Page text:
It's N. from N. here. So good to hear the conversation of late--I need it right now. I had a feeling my life was going to change after the Chant Intensive and Colloquium (my first time for both), and change it did! My first week back, I got a new teaching job that would allow me more time for some kind of liturgical work. The second week back I found a condo I could afford to buy (my first home purchase ever), in a good location for my new job, and the third week back I was asked if I would be interested in leading the music for the "Latin Mass community" who were invited a year ago to celebrate the liturgy at our cathedral in N. I had several days to think it over while other people were weighing in on the decision, during which time I glanced at the possibility of declining the offer in order to utilize my free time in a less demanding way. My main idea had been to JOIN a chant choir, not plan, rehearse, and direct the whole thing. So much work! But the opportunity to build up a Gregorian schola at the cathedral seemed such a potentially very rewarding challenge and also a sort of directive from Above coming as it did at this time, that my hesitation has given way to confidence that I'll be given whatever guidance and stamina required. So in I jump with both feet. I know folks like you as well as CMAA will be a great support.

(Edited) Here is another success story from one of our fellow attendees... I couldn't locate the details of their story when I first posted... here it is:

The schola that we started last year according to Jeffrey and Arlene's "Garage Schola" model, had been singing on its own, and then once a month for the OF at a nearby parish. In late April, we found out that a priest was transferring into the Diocese to say the EF, and when we went to the 'organizational' meeting, it turned out that we were the only people in the area to sing, so by default we became the Schola for the Missae Cantatae, which are currently being celebrated once a month. We've sung for two of them now, plus we sing hymns at the Low Masses, plus an EF funeral, and tonight we had First Friday with an EF Mass, followed by Adoration and Benediction. I have to say that none of this would have been possible without our wonderful priest, the experience I gained singing at Chant Intensive and the Colloquium, and last but not least, the Parish Book of Chant, which we use for everything. And did I mention that this is in a 200 year old Mission Church?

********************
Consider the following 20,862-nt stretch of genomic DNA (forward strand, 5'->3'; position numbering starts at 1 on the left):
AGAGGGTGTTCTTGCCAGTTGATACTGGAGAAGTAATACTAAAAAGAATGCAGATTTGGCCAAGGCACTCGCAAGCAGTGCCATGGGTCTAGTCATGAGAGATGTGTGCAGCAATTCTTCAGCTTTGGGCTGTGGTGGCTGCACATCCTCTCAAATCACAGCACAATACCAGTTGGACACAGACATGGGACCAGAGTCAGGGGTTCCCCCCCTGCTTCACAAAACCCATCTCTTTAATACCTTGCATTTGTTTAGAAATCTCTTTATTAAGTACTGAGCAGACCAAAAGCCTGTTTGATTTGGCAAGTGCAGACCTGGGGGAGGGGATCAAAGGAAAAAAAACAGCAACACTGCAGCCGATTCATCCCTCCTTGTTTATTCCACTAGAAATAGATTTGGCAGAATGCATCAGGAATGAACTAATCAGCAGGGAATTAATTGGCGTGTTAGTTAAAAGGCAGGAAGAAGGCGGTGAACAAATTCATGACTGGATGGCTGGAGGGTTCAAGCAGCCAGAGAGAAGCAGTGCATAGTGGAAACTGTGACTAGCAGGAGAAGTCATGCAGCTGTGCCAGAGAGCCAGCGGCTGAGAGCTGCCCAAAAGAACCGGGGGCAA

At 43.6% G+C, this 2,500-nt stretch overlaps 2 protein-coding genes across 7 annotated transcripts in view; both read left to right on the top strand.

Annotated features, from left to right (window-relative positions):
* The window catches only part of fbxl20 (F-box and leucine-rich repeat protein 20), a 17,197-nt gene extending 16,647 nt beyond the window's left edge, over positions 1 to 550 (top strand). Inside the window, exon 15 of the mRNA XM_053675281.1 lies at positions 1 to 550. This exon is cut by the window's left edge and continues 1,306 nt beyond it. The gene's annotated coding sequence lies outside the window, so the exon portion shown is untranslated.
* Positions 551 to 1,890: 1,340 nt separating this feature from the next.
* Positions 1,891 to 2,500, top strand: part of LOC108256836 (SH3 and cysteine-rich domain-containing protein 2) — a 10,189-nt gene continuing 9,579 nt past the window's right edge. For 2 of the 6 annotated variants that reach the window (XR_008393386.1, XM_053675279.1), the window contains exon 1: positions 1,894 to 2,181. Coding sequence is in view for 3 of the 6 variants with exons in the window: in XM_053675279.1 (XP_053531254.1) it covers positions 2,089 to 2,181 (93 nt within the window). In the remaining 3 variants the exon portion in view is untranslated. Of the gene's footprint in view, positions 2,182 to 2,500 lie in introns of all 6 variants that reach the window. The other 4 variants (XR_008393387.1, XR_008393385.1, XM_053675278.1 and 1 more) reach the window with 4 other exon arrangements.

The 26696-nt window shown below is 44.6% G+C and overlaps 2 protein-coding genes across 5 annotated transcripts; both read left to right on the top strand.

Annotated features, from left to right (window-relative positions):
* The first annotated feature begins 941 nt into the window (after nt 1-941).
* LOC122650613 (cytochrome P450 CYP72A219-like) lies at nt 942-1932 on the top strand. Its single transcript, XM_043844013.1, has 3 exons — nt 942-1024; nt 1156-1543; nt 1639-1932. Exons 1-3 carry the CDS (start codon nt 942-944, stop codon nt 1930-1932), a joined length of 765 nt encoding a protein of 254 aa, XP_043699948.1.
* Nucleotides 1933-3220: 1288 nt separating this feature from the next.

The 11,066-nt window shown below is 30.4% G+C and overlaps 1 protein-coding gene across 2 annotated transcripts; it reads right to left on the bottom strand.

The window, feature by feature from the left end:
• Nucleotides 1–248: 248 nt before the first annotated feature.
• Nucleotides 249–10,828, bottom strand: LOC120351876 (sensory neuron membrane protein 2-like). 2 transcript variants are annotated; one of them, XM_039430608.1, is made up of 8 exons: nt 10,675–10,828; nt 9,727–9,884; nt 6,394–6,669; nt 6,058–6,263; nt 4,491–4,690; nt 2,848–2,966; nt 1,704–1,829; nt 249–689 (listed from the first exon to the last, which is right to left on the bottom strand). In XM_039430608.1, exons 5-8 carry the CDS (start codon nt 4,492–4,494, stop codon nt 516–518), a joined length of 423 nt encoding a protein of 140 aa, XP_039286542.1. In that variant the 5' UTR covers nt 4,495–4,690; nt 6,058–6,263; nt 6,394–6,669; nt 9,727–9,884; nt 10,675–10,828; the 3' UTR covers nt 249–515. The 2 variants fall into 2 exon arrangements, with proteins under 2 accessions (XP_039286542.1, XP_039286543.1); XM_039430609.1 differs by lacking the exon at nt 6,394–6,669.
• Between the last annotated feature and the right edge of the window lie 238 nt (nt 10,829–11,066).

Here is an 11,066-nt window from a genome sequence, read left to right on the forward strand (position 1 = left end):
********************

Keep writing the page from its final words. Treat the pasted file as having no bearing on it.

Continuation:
A gentleman walked up to us tonight afterward and thanked us for singing. He said that it was nice to have the Latin Mass, but that the music is what really made it wonderful for him. Not bad for a Garage Schola! It reminds me of movies like "The Guardian", where inexperienced people learn new skills (drawing on the Boot Camp analogy again) and then are thrust into the real world where they still feel green and inexperienced, but their training makes them more knowledgeable than anyone else around, and they have to adjust to their new roles. We feel incredibly blessed.

This is just an indication of the grassroots (Green biretta) efforts of another group of people who love beautiful Sacred Music and who are trying to make a difference where they are.

3 comments:

Mary Jane said...

Thanks for consolidating this, Janet! It's all about moving forward.

This morning while I was practicing the Te Deum, I was overcome with fear that I was singing/phrasing/timing/etc it "wrong." Then I thought, "Yeah, but I'm singing it - and that's a long way from where we were a year ago."

songjane said...

I found your blog and I thought that you might be interested in the musical act called The Priests. What separates this classical trio from others is that they really are catholic priests, who have recently signed a recording contract with Sony BMG. They are currently recording an album of classic hymns from the Latin Mass but you can find them on their
website
and even on youtube If you like what you hear it would be great if you could help them become better known to the public by mentioning them in one of your blog posts one day.

Thank you